Human ARHGEF11, a PDZ-domain-containing Rho guanine nucleotide exchange factor (RhoGEF), has been studied primarily in tissue culture, where it exhibits transforming ability, associates with and modulates the actin cytoskeleton, regulates neurite outgrowth, and mediates activation of Rho in response to stimulation by activated Gα 12/13 or Plexin B1. The fruit fly homolog, RhoGEF2, interacts with heterotrimeric G protein subunits to activate Rho, associates with microtubules, and is required during gastrulation for cell shape changes that mediate epithelial folding. Here, we report functional characterization of a zebrafish homolog of ARHGEF11 that is expressed ubiquitously at blastula and gastrula stages and is enriched in neural tissues and the pronephros during later embryogenesis. Similar to its human homolog, zebrafish Arhgef11 stimulated actin stress fiber formation in cultured cells, whereas overexpression in the embryo of either the zebrafish or human protein impaired gastrulation movements. Loss-of-function experiments utilizing a chromosomal deletion that encompasses the arhgef11 locus, and antisense morpholino oligonucleotides designed to block either translation or splicing, produced embryos with ventrally-curved axes and a number of other phenotypes associated with ciliated epithelia. Arhgef11-deficient embryos often exhibited altered expression of laterality markers, enlarged brain ventricles, kidney cysts, and an excess number of otoliths in the otic vesicles. Although cilia formed and were motile in these embryos, polarized distribution of F-actin and Na+/K+-ATPase in the pronephric ducts was disturbed. Our studies in zebrafish embryos have identified new, essential roles for this RhoGEF in ciliated epithelia during vertebrate development.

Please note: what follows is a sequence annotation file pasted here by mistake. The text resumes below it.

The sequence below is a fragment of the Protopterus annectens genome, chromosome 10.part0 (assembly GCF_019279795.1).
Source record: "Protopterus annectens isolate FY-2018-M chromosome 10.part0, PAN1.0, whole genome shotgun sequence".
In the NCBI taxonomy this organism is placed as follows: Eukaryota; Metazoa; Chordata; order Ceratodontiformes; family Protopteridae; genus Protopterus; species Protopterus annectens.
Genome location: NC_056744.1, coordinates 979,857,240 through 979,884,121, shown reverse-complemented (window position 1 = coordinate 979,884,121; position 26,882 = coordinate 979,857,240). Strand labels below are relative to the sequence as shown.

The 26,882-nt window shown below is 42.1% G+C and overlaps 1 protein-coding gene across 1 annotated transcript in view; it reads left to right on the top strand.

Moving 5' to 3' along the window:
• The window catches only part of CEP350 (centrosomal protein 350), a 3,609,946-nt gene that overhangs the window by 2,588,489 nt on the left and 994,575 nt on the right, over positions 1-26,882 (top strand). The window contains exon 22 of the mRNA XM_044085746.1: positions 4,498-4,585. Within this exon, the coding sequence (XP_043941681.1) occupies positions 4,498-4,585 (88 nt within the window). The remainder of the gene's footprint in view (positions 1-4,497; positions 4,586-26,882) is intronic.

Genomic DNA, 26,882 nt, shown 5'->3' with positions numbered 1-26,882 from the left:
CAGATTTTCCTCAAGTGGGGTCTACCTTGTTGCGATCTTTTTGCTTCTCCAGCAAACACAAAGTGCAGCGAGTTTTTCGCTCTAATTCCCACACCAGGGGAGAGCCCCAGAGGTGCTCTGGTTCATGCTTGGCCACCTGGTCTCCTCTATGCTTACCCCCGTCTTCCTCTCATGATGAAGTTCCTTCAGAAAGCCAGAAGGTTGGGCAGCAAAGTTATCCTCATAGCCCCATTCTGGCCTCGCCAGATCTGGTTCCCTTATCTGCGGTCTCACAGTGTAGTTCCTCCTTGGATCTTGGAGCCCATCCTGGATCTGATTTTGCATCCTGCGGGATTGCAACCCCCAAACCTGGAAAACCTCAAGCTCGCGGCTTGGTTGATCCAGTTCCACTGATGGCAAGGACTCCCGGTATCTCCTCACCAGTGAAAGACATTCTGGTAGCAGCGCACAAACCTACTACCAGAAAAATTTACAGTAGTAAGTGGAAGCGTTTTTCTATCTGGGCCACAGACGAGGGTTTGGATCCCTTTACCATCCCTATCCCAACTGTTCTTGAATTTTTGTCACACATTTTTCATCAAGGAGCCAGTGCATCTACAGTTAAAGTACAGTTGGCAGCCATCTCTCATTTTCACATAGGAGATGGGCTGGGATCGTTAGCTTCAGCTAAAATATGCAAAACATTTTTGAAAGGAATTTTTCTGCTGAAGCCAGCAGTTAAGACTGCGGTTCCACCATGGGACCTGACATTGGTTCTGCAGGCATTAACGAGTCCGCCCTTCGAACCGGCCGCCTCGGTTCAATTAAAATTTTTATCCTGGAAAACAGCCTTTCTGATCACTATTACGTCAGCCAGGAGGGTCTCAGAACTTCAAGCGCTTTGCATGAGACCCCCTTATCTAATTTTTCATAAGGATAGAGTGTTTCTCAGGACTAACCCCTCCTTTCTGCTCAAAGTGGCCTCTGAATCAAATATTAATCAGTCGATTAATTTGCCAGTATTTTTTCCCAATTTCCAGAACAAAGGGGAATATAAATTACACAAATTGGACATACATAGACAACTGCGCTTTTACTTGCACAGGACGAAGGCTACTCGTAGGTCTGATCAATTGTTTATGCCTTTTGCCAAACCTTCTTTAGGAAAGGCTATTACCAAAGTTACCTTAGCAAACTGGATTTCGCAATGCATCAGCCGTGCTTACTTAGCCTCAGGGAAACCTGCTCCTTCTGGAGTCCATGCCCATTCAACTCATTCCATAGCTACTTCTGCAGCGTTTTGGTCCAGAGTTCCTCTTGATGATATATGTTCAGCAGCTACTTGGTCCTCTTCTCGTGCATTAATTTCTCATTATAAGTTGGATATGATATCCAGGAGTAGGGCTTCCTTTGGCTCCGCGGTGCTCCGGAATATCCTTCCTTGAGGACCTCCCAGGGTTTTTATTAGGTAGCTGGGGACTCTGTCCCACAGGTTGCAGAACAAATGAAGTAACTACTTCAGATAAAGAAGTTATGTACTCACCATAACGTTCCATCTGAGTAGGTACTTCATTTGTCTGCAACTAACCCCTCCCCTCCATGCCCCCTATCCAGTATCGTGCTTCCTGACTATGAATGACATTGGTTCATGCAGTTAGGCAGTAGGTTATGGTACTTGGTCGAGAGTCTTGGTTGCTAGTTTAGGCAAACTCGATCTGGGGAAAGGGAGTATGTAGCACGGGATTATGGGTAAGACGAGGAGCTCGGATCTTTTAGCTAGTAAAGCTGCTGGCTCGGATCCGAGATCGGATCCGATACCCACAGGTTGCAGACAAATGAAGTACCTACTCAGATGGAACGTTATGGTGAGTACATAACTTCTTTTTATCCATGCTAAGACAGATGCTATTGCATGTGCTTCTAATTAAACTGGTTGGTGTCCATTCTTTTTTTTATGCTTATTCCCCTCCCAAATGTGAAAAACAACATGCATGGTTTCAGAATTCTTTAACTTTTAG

- Cell polarity
- Left-right asymmetry